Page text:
50 Depot Avenue
Falmouth, MA 02540
September 17, 2012
The Falmouth Enterprise article “Selectmen Hear Pitch For Google Fiber” of September 14, 2012 by Christopher Kazarian contained several references to OpenCape that require clarification.
OpenCape is in fact creating tremendous opportunities for municipalities and school districts to aggregate services and share common applications that will provide for more effective and efficient internal operations and delivery of services. The critical public safety communications improvements supported by the OpenCape project are also tremendously important to the community.
While these services to government entities are important, they are not the sole focus of the OpenCape project as indicated in the article. In fact, the creation of this highly capable telecommunications infrastructure has been designed to eliminate communications barriers that stifle economic development – with direct delivery of services to businesses. OpenCape is matching major U.S. telecommunications carriers at the leading edge of 100 Gigabit per second (100G) fiber optic connectivity to ensure that businesses have the most capable possible services available today. The immediate addition of 100G to the network means that business customers will benefit from greatly increased performance and consistent upload and download speeds for everything from data transport to cloud-based enterprise applications to video streaming.
OpenCape’s high speed services are not directly required by all businesses. Initially, it will be businesses that require high capacity, guaranteed levels of symmetrical service that will purchase services from OpenCape’s licensed operator – CapeNet. We encourage any business that has such requirements to contact CapeNet at www.capenet.com or (508) 744-5090 to discuss the needs of their business as many on the Cape have already. As time passes, we anticipate the availability of additional services that will be attractive to a wider group of business operators and owners.
The Enterprise article also discussed direct retail services to smaller or remote businesses, and residential customers. The request of Juli Mayers of Bourne that Falmouth selectmen support her effort to bring Google Fiber to the Cape was the impetus for the article.
OpenCape, as a middle-mile backbone project, can be compared to building a highway. OpenCape encourages last-mile retail providers to enter the market place and deliver services to small businesses and residential customers. There are opportunities for both established internet service providers and innovative startups to deploy a variety of last-mile connectivity solutions that are optimized for the customer base they choose to serve. OpenCape will support those providers with the opportunity to use its backbone to aggregate their service needs and keep costs low.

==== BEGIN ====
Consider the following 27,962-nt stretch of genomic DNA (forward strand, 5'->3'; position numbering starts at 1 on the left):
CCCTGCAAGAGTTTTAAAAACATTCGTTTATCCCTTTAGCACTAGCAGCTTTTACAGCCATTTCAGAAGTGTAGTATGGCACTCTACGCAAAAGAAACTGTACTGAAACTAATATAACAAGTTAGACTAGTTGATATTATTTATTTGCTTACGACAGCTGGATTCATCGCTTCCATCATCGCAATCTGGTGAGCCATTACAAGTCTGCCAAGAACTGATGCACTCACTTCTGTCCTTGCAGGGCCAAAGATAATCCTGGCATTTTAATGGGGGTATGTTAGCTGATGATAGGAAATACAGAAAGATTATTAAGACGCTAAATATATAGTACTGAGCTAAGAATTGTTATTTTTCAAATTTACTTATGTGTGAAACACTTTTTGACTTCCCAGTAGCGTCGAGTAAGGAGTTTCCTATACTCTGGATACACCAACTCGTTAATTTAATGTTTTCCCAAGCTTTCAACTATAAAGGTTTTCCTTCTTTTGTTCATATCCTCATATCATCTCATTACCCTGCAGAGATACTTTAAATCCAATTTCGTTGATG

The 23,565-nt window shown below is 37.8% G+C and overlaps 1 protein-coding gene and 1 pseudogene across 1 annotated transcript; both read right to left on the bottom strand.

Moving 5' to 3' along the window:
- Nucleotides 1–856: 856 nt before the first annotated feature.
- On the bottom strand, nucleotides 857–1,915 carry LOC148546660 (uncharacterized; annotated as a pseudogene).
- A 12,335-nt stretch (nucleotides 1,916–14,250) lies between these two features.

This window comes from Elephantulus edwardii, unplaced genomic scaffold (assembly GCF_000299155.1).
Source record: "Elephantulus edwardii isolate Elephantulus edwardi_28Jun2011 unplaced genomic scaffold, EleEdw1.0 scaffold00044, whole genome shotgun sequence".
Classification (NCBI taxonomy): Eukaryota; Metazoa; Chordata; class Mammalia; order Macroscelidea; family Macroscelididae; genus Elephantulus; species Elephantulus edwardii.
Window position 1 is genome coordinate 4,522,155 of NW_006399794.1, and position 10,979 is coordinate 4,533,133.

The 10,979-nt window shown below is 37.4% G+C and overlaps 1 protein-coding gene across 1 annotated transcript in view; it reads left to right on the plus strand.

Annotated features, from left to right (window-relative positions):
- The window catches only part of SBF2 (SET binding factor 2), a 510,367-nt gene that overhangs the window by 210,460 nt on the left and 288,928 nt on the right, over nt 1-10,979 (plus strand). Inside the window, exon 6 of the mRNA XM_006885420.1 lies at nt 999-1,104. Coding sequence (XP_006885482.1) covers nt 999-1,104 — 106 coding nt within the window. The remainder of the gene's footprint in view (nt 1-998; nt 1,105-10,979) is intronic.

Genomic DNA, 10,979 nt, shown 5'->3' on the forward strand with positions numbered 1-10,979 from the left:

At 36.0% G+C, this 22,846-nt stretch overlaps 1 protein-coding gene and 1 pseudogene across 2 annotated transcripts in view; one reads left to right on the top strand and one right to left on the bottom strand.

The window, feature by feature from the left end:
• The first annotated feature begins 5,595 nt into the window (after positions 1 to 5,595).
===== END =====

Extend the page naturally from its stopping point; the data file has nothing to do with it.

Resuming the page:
OpenCape is also familiar with the Google Fiber initiative in Kansas City. Kansas City was selected from among 1100 communities that applied to be the host of the Google Fiber project – in large part because Kansas City has a municipal electric utility and high density. It is one of several projects happening throughout the world to bring ultra-high speed connections to residential customers.. How, when, and whether Google will expand beyond this one implementation is unknown. Additionally, recent press has indicated the challenge experienced by Google, and that experienced by any residential broadband service provider, in providing ubiquitous coverage across the entire Kansas City metro area. These issues can be more exacerbated in small towns or rural areas. The fiber optic infrastructure that OpenCape is building is designed to facilitate Google Fiber like services as the demand and economic viability emerges in communities on the Cape.
OpenCape is an open access network. Google Fiber, or any other provider present on Cape Cod or wishing to enter the market place on Cape Cod, can purchase necessary bandwidth or dark fiber from OpenCape. This condition was a core component of the Federal grant requirements, and one that OpenCape firmly supports. As network construction nears completion, more efforts will be expended to evaluate additional services that may be offered directly or through partners utilizing the OpenCape backbone to serve the needs of the communities on Cape Cod. From the start Opencape elected not to become an exclusive provider of a single last-mile service, believing instead that the communications needs of the region both now and in the future would be best served through competitive solutions tailored to match the requirements of local government, businesses and citizens.
One thing that we know has worked on Cape Cod is the collaborative and cohesive effort and message from the region. It is important that we work together to ensure energy is not expended unnecessarily or contrary to our benefits. We would encourage Ms. Mayers and any group she represents to contact us so that we can meet to clarify our purpose and capabilities and potentially help to craft effective last mile solutions.
Dan Vortherms, CEO
Art Gaylord, Chairman